Biochemical assays utilize purified or in vitro translated versions of a target protein to determine if it can be modified by a specific PTM. The purified protein is added to a test tube with specific enzymes (e.g. E1, E2, E3 ubiquitin ligase) and the appropriate substrate (e.g. ubiquitin), co-factors, and energy sources. After incubation, the sample is then analyzed by western blot analysis. It is important to note that in vitro biochemical analysis is not available for all types of PTMs; however, it is routinely performed to investigate phosphorylation (15), ubiquitination (16), SUMOylation (17) and other PTM modifications. A limiting step in performing in vitro biochemical assays is obtaining purified versions of the target protein and modifying enzymes (18).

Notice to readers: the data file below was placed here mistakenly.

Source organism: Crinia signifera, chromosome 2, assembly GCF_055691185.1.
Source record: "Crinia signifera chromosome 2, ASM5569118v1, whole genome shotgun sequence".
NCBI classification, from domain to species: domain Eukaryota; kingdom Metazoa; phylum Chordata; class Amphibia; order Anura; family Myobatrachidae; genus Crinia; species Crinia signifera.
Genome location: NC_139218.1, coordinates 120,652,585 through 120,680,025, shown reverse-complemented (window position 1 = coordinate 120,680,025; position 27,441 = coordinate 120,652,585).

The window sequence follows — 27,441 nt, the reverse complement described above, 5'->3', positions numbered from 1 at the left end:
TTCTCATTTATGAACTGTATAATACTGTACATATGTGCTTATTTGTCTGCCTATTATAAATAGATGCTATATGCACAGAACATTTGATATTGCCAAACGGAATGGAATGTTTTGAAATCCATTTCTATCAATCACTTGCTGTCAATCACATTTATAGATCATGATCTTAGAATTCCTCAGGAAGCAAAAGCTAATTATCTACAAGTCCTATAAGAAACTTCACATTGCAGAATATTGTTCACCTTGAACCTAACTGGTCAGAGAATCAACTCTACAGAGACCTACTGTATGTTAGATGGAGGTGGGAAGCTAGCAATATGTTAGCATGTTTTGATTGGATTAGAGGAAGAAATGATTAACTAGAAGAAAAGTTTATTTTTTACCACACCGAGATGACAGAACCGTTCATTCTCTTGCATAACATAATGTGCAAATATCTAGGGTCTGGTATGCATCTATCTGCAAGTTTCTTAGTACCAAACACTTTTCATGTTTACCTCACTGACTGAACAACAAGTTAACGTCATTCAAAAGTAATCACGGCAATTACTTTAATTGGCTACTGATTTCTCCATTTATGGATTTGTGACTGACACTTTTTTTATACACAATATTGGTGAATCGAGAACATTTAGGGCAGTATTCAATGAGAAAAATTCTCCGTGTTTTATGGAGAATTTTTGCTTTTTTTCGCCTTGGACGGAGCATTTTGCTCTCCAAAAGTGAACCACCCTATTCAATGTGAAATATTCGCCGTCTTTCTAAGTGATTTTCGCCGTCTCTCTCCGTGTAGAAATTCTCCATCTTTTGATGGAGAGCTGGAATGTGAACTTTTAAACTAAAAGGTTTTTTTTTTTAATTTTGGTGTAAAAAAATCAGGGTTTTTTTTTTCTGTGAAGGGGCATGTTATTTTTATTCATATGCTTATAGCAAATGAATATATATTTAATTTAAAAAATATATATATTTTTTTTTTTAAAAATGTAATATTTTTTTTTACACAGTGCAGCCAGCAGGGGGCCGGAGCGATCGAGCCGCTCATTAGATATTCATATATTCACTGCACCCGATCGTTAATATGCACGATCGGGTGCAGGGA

Proximity ligation assay (PLA) is a novel immunoassay technology that can be used to study protein interactions and PTMs. PLA is unique in its ability to identify proteoforms in fixed tissues and cells (19). The principle of PLA-PTM works by utilizing two antibodies; one targets a PTM of interest while the other binds a specific protein of interest (20). The initial steps are similar to standard immunofluorescence staining where the primary antibodies bind the epitopes of interest, and the secondary antibodies recognize their respective primary antibodies. The difference with PLA is that these secondary antibodies have short DNA strands covalently attached to them (these antibody-DNA complexes are called PLA probes). If the two PLA probes are in close enough proximity, presumably because the two antibodies are bound to a proteoform, they will form circularized DNA. PCR amplification of circularized DNA is performed and fluorescently labeled complementary DNA probes are added for visualization. Due to the significant DNA amplification, which can be up to several hundred-fold, the fluorescent signal from very few molecules will be visible by microscopy.